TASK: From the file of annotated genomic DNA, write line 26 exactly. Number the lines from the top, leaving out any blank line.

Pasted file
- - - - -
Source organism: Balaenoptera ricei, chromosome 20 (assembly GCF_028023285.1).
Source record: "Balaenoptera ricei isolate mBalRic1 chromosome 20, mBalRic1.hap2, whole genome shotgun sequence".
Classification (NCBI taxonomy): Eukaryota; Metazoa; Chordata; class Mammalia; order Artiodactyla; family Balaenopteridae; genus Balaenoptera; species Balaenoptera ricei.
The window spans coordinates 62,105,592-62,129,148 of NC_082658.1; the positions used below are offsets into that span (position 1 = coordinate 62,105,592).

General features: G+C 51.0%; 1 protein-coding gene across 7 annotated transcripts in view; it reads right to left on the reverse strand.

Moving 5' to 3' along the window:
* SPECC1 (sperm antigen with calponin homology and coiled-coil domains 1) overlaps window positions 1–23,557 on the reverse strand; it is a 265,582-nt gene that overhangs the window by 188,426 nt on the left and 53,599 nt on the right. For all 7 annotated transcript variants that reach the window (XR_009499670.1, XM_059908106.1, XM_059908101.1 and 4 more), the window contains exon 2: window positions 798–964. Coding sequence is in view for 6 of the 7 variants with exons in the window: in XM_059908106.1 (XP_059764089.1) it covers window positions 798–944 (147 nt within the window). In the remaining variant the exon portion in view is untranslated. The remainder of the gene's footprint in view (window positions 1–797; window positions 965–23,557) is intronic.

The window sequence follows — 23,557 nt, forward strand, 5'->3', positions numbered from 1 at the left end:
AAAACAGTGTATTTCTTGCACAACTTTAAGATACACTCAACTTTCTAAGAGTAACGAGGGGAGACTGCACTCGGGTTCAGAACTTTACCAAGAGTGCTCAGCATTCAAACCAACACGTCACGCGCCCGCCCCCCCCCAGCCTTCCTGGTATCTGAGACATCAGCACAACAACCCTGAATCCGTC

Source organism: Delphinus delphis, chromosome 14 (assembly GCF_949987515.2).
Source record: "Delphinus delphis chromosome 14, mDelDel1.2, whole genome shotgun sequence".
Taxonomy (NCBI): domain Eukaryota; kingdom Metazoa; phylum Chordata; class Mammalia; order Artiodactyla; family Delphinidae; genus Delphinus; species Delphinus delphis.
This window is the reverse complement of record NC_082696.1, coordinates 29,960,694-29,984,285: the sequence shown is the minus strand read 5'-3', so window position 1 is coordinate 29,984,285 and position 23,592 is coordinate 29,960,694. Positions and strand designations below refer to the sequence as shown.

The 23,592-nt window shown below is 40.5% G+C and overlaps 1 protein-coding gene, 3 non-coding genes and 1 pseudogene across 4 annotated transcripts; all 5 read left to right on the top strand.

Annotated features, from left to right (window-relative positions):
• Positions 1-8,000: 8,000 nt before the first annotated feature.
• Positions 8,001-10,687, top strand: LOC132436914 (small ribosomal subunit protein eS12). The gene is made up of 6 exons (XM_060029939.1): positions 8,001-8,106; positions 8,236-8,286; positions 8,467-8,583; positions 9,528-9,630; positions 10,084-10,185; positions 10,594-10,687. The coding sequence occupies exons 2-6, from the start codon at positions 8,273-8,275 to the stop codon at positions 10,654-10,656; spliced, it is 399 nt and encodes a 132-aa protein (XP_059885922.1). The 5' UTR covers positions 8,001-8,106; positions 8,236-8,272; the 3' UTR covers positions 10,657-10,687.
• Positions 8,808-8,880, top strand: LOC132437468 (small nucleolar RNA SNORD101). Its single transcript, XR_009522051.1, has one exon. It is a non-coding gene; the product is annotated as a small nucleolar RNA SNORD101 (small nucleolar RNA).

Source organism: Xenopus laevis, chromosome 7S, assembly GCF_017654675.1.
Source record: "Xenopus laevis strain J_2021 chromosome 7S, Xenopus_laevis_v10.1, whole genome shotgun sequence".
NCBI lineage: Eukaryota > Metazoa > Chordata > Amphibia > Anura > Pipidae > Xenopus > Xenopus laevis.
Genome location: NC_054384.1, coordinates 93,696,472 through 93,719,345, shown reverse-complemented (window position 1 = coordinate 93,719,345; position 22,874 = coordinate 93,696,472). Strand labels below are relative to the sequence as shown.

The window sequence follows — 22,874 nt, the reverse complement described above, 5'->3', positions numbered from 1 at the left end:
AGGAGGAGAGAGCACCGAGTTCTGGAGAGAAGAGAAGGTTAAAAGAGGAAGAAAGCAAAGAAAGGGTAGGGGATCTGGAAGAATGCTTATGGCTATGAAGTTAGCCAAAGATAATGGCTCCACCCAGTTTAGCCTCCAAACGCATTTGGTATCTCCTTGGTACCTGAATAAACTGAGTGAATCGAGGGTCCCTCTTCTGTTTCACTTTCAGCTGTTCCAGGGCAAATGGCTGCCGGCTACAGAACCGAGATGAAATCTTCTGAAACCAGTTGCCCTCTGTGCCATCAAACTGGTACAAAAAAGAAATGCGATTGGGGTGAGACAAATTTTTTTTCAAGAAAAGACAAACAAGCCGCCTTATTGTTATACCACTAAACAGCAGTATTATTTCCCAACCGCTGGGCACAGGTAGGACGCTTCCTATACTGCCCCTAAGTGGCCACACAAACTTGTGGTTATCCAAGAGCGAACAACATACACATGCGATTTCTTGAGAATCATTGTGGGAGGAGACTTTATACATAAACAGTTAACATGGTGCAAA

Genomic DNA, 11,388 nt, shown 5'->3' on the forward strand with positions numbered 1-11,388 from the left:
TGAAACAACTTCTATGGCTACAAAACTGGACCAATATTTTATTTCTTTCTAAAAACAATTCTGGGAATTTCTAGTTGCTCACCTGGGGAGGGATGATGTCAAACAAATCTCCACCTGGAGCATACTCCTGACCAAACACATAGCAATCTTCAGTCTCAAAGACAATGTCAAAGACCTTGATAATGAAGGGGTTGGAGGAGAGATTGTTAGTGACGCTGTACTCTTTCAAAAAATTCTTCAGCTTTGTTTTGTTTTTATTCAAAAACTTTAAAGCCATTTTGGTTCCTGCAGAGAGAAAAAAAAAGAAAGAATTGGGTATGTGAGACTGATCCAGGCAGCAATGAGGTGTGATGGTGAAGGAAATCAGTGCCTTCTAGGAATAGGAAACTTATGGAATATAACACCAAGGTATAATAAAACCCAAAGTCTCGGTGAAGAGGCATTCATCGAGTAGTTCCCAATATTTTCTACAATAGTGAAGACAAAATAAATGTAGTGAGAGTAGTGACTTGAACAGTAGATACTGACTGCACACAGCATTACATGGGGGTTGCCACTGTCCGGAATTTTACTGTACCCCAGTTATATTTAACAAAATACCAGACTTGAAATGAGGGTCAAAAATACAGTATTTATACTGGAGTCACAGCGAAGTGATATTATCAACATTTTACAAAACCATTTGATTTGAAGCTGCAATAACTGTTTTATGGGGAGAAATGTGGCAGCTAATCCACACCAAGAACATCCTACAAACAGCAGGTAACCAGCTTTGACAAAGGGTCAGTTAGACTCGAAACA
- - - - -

TGAAACAACTTCTATGGCTACAAAACTGGACCAATATTTTATTTCTTTCTAAAAACAATTCTGGGAATTTCTAGTTGCTCACCTGGGGAGGGATGATGTCAAACAAATCTCCACCTGGAGCATACTCCTGACCAAACACATAGCAATCTTCAGTCTCAAAGACAATGTCAAAGACCTTGATAATGAAGGGGTTGGAGGAGAGATTGTTAGTGACGCTGTACTCTTTCAAAAAATTCTTCAGCTTTGTTTTGTTTTTATTCAAAAACTTTAAAGCCATTTTGGTTCCTGCAGAGAGAAAAAAAAAGAAAGAATTGGGTATGTGAGACTGATCCAGGCAGCAATGAGGTGTGATGGTGAAGGAAATCAGTGCCTTCTAGGAATAGGAAACTTATGGAATATAACACCAAGGTATAATAAAACCCAAAGTCTCGGTGAAGAGGCATTCATCGAGTAGTTCCCAATATTTTCTACAATAGTGAAGACAAAATAAATGTAGTGAGAGTAGTGACTTGAACAGTAGATACTGACTGCACACAGCATTACATGGGGGTTGCCACTGTCCGGAATTTTACTGTACCCCAGTTATATTTAACAAAATACCAGACTTGAAATGAGGGTCAAAAATACAGTATTTATACTGGAGTCACAGCGAAGTGATATTATCAACATTTTACAAAACCATTTGATTTGAAGCTGCAATAACTGTTTTATGGGGAGAAATGTGGCAGCTAATCCACACCAAGAACATCCTACAAACAGCAGGTAACCAGCTTTGACAAAGGGTCAGTTAGACTCGAAACA